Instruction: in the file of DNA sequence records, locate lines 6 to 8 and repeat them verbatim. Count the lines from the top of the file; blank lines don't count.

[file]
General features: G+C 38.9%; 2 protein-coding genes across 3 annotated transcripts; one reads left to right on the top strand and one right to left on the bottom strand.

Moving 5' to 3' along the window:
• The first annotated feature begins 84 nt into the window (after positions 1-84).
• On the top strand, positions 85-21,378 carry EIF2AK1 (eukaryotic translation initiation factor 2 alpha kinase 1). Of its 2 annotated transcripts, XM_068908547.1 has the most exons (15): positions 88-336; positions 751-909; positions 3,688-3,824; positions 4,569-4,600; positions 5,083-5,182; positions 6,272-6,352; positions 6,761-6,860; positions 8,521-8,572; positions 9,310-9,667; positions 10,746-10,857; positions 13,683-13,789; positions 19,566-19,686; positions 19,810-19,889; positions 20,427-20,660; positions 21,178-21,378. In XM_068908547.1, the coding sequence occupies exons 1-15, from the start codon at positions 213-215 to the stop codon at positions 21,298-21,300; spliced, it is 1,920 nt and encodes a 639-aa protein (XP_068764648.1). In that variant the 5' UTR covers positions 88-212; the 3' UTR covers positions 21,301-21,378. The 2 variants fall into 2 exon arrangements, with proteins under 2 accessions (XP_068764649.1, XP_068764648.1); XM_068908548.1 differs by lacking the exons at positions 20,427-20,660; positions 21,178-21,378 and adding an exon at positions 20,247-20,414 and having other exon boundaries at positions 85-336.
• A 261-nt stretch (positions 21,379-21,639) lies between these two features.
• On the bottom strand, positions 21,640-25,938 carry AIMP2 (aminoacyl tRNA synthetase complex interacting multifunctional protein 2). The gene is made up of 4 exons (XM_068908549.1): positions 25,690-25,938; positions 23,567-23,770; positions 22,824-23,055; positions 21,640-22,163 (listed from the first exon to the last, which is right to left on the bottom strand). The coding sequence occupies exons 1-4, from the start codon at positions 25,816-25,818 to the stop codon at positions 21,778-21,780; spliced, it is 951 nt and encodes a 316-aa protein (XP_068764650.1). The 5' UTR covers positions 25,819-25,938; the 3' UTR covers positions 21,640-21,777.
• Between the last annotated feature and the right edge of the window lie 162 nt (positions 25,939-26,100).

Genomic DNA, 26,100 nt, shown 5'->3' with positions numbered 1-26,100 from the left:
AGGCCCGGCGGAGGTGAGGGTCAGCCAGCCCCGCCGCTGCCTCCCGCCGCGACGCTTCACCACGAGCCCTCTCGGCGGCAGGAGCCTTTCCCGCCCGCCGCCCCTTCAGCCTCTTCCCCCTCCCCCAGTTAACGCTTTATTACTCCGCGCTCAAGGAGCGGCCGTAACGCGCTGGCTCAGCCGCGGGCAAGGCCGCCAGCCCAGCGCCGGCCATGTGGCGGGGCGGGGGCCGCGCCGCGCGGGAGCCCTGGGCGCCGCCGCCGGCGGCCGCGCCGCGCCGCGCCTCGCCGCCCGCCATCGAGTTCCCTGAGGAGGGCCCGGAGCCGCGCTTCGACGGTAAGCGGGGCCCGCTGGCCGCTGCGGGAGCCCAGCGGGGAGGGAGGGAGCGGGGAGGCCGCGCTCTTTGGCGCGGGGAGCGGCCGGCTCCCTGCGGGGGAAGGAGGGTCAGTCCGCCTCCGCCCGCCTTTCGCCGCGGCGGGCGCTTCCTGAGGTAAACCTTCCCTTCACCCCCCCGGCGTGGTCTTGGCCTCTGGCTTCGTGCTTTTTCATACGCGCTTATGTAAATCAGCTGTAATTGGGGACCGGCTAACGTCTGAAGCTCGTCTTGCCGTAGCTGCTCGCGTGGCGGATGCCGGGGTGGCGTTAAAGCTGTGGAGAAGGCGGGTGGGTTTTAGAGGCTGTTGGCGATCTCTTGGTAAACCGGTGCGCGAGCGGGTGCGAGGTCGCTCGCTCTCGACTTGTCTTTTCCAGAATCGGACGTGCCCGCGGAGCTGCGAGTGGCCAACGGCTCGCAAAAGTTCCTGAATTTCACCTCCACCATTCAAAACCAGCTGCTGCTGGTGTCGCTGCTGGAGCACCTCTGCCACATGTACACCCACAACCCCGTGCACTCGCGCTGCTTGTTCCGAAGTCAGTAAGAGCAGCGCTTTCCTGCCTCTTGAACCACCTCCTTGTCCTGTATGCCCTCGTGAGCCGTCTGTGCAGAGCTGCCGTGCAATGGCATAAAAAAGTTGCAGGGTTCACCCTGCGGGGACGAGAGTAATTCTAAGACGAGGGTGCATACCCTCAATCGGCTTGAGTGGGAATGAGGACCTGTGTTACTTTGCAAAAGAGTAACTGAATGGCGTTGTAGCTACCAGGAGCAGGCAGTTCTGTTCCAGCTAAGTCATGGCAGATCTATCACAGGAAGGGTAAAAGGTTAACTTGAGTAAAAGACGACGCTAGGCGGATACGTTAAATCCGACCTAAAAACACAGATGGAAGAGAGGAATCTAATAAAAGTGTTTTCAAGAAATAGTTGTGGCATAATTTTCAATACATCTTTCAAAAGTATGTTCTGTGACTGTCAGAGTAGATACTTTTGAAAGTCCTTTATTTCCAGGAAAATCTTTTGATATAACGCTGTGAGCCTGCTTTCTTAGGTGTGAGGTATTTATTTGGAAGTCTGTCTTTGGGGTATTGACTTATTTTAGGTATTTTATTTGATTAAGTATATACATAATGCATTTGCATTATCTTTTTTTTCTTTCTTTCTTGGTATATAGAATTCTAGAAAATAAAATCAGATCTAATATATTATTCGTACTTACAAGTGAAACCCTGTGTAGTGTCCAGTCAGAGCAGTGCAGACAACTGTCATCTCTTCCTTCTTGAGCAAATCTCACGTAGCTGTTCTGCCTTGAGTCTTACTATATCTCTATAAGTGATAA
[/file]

• On the bottom strand, positions 21,640-25,938 carry AIMP2 (aminoacyl tRNA synthetase complex interacting multifunctional protein 2). The gene is made up of 4 exons (XM_068908549.1): positions 25,690-25,938; positions 23,567-23,770; positions 22,824-23,055; positions 21,640-22,163 (listed from the first exon to the last, which is right to left on the bottom strand). The coding sequence occupies exons 1-4, from the start codon at positions 25,816-25,818 to the stop codon at positions 21,778-21,780; spliced, it is 951 nt and encodes a 316-aa protein (XP_068764650.1). The 5' UTR covers positions 25,819-25,938; the 3' UTR covers positions 21,640-21,777.
• Between the last annotated feature and the right edge of the window lie 162 nt (positions 25,939-26,100).

Genomic DNA, 26,100 nt, shown 5'->3' with positions numbered 1-26,100 from the left: